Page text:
“No one can understand the truth until he drinks of coffee’s frothy goodness.”
Coffee, is the liquid that gets people going. It helps start days, fuels workouts, and keeps people awake while they are grinding away to achieve their hopes and dreams. Even the name “coffee” is said to possibly derive from the Arabic word “quwwa,” which means power or energy in its most basic definition. But what are the origins of coffee, and who was innovative enough to take the seeds of the coffee cherry, roast them, and turn them into our favorite daily brew? We discovered three interesting tails from two intertwined countries that provide insightful origin stories for coffee. They range from simple stories, to elaborate tales with princesses and jumping goats.
To start, let’s travel across the world to the Middle Eastern country of Yemen and the North African country of Ethiopia. During the 15th century, Yemen was considered the major trade location for Arabica coffee (the coffee that is consumed by 70% of the modern world). A Yemeni Sufi mystic by the name of Ghotul Akbar Nooruddin Abu al-Hasan al-Shadhili was on a long, arduous trek through Ethiopia. After a long day of walking and feeling particularly tired, he came across a flock of hyper birds that were excitedly nibbling away at some red berries on a bush. Hungry and without any food, he decided to that if these berries were safe for birds, then they were safe for humans. Upon consumption, he felt energized and full of vitality, thus providing him with needed nourishment to continue his journey. And those red berries? They were of course Coffee Cherries. The coffee plant eventually made its way to Yemen and the rest is history…or is it?
Our next story begins in the region of Mocha, Yemen (click the link for a quick and interesting history video) and focuses on an individual named Sheikh Omar who was a disciple of Sheik Abou’l Hasan Schadheli. Sheik Omar was told of a princess in the area who was gravely ill and although not authorized by his master, practiced medicine on her. Luckily, Sheik Omar successfully healed her, but unluckily, he became infatuated with her and decided to “keep” her…whatever that means…This angered the king, who exiled him as punishment. One evening, Sheik Omar took shelter in a nearby mountain cave. Alone, tired, and hungry, he cried out to the heavens in frustration. To his surprise, his cries were answered by a bird who flew in carrying a branch with red berries on them (coffee cherries). After trying the leaves and finding them too bitter, Sheik Omar decided to eat the cherries which gave him nourishment and provided him with a surprising tingling sensation. He must have been quite hungry because he also tried to eat the seeds (green coffee beans) but found them too bitter. Out of desperation, Sheik Omar tossed them in the fire to cook them down. While roasting, the seeds began making a popping sound while turning a dark brown color (fast forward to 2:00) and emit a tantalizing aroma. He then took these seeds and mixed them into a boiling water (or soup depending on who you ask) creating a simple form of coffee that is similar although likely less flavorful to what we know today. Hey, like David Lynch said, “Even bad coffee is better than no coffee at all.” Newly energized, Sheik Omar took the coffee seeds back to Mocha where they were used as a type of medicine. His exile was lifted and Sheik Omar was hailed as a hero in Mocha where a monastery was built in his honor.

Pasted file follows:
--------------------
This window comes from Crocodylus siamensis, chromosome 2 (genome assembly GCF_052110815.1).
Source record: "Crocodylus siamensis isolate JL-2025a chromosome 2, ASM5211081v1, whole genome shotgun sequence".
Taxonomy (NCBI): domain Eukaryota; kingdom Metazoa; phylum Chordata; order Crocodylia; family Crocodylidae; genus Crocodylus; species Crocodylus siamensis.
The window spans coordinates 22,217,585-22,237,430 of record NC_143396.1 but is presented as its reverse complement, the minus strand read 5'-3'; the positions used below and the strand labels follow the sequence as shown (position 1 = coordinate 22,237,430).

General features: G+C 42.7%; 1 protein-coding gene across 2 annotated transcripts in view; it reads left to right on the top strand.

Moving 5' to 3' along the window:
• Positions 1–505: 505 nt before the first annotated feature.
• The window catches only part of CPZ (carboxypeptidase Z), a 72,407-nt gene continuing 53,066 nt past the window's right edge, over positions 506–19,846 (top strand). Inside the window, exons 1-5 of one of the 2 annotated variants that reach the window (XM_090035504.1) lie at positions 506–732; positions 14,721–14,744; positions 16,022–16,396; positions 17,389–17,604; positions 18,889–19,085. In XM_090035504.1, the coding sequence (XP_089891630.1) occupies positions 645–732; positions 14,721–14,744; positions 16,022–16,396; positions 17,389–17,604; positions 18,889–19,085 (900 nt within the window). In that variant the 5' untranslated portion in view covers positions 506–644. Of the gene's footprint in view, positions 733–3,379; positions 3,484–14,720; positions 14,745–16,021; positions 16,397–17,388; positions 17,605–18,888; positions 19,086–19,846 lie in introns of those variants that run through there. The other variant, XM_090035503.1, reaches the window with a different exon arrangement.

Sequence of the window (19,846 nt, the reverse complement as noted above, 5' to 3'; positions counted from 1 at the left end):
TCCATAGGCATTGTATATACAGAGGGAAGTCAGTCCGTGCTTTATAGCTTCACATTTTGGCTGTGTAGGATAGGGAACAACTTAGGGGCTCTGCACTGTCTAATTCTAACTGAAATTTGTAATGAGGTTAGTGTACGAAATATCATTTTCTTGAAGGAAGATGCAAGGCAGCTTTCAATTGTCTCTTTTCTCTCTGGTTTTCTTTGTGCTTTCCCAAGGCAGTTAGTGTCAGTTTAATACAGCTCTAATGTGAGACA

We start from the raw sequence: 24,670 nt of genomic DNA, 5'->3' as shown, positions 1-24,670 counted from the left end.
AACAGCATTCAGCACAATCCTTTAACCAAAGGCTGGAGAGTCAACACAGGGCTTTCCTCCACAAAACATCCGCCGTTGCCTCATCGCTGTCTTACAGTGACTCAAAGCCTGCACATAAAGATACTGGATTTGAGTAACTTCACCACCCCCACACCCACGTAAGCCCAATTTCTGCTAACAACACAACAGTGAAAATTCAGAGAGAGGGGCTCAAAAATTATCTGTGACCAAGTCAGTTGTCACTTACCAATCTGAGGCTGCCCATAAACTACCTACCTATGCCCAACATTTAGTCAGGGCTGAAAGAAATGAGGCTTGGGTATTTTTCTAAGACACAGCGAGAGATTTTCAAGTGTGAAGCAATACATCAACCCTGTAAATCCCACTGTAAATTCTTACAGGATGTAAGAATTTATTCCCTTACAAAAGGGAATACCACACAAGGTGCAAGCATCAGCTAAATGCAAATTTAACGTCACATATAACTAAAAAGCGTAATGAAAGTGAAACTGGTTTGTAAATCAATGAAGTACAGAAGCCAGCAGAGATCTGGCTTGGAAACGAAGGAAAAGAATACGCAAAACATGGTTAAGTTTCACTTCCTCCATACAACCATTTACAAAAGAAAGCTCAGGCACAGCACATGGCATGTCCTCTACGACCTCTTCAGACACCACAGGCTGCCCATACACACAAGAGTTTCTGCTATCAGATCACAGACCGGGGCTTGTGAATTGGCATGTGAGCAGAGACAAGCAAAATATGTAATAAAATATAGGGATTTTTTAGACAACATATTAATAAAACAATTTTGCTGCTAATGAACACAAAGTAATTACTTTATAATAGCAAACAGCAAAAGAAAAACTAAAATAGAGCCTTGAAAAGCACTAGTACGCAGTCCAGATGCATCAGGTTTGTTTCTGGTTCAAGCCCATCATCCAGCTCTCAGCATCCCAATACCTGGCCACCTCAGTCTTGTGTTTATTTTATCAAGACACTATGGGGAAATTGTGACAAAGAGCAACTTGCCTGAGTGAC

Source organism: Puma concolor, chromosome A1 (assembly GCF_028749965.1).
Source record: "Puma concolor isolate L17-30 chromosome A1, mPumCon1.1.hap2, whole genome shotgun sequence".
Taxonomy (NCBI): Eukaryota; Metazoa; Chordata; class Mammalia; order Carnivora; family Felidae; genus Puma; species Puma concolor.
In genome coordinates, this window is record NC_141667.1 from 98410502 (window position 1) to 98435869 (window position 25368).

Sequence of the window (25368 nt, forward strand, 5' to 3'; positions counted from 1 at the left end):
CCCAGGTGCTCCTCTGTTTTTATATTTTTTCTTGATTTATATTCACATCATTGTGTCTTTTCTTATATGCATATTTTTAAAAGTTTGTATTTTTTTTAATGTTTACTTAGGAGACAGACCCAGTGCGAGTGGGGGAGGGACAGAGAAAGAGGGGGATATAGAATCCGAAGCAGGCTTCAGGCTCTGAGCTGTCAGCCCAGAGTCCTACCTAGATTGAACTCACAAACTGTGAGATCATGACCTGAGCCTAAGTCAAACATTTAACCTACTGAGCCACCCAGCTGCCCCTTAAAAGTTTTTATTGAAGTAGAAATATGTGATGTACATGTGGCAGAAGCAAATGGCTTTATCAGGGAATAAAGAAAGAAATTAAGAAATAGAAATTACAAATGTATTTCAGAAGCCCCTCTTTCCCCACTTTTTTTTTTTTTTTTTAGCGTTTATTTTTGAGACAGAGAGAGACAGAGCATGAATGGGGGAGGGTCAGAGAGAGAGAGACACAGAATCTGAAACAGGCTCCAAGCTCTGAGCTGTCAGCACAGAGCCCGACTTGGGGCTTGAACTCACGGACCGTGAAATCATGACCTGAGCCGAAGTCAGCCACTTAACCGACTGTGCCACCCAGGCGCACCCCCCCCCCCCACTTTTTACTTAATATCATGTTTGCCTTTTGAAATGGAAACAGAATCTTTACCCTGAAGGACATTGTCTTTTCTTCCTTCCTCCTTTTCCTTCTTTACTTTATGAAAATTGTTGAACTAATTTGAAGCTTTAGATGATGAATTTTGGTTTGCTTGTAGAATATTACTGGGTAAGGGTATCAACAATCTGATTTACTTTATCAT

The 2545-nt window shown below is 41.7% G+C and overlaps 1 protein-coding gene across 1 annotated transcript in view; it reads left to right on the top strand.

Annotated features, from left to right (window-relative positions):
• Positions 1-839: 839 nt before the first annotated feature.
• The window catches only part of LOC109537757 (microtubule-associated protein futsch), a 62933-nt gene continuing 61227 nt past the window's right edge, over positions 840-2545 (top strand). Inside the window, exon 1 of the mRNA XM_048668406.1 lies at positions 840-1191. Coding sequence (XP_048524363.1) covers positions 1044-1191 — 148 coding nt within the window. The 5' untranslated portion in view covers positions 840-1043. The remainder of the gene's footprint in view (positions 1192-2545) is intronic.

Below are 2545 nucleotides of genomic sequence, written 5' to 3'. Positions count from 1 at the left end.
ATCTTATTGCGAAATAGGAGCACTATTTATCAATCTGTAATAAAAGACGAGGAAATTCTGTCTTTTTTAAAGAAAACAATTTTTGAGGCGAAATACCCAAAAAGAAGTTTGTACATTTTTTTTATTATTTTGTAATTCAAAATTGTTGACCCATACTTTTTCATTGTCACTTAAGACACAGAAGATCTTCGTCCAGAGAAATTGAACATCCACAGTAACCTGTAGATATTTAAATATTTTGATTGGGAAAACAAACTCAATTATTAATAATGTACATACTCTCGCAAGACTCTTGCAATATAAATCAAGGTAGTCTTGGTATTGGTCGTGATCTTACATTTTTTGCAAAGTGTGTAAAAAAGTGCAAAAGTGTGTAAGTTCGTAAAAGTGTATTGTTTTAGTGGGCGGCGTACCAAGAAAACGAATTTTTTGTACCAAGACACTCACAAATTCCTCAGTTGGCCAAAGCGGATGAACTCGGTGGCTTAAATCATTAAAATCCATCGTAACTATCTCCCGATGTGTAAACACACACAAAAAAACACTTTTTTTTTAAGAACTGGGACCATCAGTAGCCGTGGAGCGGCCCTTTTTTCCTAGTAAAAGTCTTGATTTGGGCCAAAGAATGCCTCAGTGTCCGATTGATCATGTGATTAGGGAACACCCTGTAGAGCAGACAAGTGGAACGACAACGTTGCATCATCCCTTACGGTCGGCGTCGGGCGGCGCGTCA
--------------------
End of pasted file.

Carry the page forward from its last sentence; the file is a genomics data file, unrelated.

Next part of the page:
That’s the end of part one of our two part series on coffee origins. Check out part 2 where we delve into Ethiopia and the legend of Kaldi and his dancing goats! If you like what you have read or have heard of other interesting coffee origin tales, feel free to comment below or email us.